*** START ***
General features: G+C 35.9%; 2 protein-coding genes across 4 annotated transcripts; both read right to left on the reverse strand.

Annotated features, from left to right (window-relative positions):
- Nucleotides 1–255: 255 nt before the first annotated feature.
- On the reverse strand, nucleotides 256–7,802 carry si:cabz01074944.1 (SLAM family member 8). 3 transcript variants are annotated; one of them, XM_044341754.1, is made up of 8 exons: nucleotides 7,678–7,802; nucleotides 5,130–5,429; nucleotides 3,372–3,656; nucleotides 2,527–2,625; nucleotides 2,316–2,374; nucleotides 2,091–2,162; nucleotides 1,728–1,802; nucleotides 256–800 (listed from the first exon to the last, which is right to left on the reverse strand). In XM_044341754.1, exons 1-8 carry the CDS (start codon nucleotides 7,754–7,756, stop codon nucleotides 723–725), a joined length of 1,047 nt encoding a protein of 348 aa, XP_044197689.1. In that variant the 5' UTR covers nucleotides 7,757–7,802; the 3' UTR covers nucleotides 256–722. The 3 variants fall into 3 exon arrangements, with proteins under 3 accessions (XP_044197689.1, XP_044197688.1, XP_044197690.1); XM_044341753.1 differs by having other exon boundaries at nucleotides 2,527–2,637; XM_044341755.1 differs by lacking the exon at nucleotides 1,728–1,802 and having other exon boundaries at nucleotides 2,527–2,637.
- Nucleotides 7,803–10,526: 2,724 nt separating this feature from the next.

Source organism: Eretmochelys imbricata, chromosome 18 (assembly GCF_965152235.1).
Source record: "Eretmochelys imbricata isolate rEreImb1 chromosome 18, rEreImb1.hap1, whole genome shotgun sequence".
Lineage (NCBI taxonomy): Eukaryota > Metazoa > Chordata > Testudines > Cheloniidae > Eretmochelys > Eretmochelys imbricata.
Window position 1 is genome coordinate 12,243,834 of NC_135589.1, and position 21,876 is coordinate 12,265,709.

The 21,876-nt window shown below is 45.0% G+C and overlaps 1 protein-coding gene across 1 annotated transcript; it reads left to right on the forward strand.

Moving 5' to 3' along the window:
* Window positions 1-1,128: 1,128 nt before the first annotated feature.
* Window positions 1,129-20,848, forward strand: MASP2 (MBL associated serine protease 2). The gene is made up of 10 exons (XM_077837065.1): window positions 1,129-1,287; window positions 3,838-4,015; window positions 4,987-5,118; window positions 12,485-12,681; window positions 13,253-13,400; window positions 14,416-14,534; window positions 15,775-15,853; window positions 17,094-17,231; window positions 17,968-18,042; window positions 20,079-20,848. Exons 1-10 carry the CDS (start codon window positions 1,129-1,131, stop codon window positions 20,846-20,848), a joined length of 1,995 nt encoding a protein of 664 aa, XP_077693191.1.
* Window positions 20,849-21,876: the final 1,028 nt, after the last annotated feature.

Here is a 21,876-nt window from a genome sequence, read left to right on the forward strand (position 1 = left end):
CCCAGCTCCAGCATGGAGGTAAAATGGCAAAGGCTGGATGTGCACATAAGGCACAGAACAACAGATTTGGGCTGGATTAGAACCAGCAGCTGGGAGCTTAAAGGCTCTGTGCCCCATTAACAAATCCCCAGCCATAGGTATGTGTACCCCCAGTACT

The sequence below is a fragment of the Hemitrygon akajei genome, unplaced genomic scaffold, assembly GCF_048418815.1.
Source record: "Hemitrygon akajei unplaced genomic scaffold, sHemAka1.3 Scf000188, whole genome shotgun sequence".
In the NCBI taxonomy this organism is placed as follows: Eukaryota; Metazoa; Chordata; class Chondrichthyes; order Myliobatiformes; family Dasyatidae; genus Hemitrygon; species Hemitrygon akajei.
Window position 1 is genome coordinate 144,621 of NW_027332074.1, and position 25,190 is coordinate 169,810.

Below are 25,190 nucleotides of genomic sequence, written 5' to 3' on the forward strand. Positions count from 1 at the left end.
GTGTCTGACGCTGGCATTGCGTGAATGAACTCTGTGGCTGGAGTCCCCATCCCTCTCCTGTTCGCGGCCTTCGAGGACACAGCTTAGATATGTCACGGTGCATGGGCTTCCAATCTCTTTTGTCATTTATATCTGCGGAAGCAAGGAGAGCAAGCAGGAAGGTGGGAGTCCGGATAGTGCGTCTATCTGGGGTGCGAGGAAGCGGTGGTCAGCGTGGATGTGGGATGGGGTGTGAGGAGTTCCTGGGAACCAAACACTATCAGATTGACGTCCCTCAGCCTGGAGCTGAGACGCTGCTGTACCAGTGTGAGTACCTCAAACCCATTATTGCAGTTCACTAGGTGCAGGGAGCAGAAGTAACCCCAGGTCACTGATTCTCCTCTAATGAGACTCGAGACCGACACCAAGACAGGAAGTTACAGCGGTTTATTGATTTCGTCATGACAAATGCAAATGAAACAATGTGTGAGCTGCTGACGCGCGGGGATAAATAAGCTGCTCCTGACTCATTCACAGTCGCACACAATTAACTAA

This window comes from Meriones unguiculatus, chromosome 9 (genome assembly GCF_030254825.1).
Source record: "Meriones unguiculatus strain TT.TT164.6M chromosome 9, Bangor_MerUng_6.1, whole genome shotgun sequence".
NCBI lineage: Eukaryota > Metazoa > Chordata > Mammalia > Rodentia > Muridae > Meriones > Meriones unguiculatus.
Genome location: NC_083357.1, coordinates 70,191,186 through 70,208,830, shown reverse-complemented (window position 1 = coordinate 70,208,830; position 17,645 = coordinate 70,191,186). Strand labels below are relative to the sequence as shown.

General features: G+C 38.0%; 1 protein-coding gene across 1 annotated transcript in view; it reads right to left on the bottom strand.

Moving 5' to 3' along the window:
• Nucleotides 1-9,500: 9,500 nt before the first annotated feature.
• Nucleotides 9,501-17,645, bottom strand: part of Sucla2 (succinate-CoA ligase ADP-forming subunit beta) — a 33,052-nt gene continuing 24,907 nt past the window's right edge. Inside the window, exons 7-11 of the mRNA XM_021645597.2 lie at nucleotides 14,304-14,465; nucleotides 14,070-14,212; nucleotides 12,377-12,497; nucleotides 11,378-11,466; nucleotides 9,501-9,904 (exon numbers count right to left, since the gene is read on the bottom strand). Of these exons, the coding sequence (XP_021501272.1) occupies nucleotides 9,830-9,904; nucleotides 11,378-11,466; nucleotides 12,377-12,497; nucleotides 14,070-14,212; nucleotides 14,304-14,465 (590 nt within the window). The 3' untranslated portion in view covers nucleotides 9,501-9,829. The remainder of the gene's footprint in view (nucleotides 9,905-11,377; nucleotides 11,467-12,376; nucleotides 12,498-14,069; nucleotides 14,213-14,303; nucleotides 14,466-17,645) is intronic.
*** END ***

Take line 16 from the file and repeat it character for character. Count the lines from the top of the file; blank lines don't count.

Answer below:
CCCAGCTCCAGCATGGAGGTAAAATGGCAAAGGCTGGATGTGCACATAAGGCACAGAACAACAGATTTGGGCTGGATTAGAACCAGCAGCTGGGAGCTTAAAGGCTCTGTGCCCCATTAACAAATCCCCAGCCATAGGTATGTGTACCCCCAGTACT